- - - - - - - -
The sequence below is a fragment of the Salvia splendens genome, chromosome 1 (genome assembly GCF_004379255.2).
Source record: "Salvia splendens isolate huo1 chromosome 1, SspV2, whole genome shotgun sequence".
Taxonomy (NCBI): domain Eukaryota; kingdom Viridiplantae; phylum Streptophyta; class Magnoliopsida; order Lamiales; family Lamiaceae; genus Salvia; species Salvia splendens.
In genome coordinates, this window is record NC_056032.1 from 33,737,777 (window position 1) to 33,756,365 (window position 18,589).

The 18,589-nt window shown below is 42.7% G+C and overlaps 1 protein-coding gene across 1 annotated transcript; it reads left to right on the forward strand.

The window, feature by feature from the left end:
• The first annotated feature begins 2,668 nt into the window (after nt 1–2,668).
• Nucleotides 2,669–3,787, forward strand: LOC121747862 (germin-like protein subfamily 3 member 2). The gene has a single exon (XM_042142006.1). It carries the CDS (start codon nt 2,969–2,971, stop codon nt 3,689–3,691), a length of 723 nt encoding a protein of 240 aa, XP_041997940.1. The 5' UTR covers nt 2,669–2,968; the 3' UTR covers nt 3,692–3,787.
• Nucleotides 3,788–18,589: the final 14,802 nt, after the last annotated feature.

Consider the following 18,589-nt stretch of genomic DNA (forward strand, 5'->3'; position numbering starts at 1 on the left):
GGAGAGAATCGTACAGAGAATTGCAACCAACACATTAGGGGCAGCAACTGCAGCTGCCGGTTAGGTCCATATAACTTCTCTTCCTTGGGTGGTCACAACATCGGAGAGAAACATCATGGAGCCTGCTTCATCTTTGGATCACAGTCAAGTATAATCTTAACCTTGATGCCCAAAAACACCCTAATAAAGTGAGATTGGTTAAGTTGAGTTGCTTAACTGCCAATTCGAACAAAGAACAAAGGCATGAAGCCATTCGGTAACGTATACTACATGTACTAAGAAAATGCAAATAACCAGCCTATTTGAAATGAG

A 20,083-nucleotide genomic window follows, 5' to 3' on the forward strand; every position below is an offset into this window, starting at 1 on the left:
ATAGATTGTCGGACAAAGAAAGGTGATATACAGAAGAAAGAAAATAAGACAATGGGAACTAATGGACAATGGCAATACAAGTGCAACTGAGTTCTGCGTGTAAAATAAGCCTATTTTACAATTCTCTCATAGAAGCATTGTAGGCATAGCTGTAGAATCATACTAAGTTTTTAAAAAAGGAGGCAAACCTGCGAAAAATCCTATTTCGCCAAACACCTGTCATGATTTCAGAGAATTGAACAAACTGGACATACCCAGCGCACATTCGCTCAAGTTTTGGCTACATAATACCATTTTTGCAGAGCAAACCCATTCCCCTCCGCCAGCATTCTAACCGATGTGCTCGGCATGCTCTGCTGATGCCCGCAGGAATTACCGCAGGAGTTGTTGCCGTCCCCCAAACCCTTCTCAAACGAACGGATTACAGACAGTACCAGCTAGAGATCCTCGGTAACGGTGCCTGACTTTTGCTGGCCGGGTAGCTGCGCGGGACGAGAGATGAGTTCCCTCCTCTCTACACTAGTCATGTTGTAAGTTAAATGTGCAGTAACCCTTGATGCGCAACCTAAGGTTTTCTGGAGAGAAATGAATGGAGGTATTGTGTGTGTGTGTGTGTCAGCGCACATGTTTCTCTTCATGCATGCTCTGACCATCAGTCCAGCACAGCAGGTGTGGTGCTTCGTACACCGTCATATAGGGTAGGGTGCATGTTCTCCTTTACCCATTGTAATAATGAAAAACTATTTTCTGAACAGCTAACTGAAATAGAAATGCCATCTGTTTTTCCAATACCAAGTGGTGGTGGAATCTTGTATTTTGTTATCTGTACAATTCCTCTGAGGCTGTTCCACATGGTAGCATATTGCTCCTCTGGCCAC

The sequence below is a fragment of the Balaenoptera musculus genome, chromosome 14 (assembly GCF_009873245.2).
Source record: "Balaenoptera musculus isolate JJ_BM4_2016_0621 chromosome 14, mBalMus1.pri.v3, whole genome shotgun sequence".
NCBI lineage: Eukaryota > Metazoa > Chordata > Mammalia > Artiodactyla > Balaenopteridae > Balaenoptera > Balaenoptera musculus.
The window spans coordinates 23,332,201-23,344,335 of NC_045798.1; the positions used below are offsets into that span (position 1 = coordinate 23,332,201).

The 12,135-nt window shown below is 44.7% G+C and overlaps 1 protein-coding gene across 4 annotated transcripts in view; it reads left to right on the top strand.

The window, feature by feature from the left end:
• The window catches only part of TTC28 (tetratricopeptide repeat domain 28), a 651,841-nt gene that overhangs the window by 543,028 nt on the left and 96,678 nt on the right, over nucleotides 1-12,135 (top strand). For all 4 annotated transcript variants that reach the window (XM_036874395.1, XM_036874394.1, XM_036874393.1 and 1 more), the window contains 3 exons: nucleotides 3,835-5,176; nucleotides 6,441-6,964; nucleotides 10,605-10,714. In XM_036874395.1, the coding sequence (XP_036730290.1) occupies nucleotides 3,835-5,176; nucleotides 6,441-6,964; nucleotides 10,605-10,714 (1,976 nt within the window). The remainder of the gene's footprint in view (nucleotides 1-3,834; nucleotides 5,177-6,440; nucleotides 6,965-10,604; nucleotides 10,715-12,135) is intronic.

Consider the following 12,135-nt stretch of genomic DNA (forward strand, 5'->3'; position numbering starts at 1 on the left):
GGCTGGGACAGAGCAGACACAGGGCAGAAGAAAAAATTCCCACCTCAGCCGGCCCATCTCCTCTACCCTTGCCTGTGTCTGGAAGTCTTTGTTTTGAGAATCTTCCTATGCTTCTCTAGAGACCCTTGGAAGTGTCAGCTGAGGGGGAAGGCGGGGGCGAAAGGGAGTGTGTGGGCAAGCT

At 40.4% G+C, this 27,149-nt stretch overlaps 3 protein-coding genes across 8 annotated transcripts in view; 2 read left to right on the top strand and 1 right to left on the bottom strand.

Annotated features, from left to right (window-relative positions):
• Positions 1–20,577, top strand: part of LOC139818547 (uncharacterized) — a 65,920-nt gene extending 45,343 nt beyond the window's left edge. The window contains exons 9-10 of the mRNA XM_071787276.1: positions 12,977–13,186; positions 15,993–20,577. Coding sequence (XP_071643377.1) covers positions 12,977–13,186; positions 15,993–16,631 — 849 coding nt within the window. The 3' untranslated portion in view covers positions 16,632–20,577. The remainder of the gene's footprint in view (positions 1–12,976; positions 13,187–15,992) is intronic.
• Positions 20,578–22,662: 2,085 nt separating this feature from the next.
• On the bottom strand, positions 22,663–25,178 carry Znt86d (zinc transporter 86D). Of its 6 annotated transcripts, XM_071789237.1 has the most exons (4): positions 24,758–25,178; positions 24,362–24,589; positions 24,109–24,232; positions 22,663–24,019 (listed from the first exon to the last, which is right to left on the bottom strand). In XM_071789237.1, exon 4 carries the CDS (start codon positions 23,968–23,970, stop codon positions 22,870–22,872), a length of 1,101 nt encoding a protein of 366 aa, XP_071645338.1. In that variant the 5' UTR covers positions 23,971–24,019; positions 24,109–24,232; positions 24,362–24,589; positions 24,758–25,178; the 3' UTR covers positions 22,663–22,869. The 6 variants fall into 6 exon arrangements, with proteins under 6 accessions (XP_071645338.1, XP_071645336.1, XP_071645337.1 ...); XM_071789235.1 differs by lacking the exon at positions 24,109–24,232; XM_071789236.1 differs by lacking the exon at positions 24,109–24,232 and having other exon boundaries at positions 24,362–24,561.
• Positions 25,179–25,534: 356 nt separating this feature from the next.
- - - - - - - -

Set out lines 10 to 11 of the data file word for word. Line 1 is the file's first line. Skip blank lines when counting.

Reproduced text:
Consider the following 18,589-nt stretch of genomic DNA (forward strand, 5'->3'; position numbering starts at 1 on the left):
GGAGAGAATCGTACAGAGAATTGCAACCAACACATTAGGGGCAGCAACTGCAGCTGCCGGTTAGGTCCATATAACTTCTCTTCCTTGGGTGGTCACAACATCGGAGAGAAACATCATGGAGCCTGCTTCATCTTTGGATCACAGTCAAGTATAATCTTAACCTTGATGCCCAAAAACACCCTAATAAAGTGAGATTGGTTAAGTTGAGTTGCTTAACTGCCAATTCGAACAAAGAACAAAGGCATGAAGCCATTCGGTAACGTATACTACATGTACTAAGAAAATGCAAATAACCAGCCTATTTGAAATGAG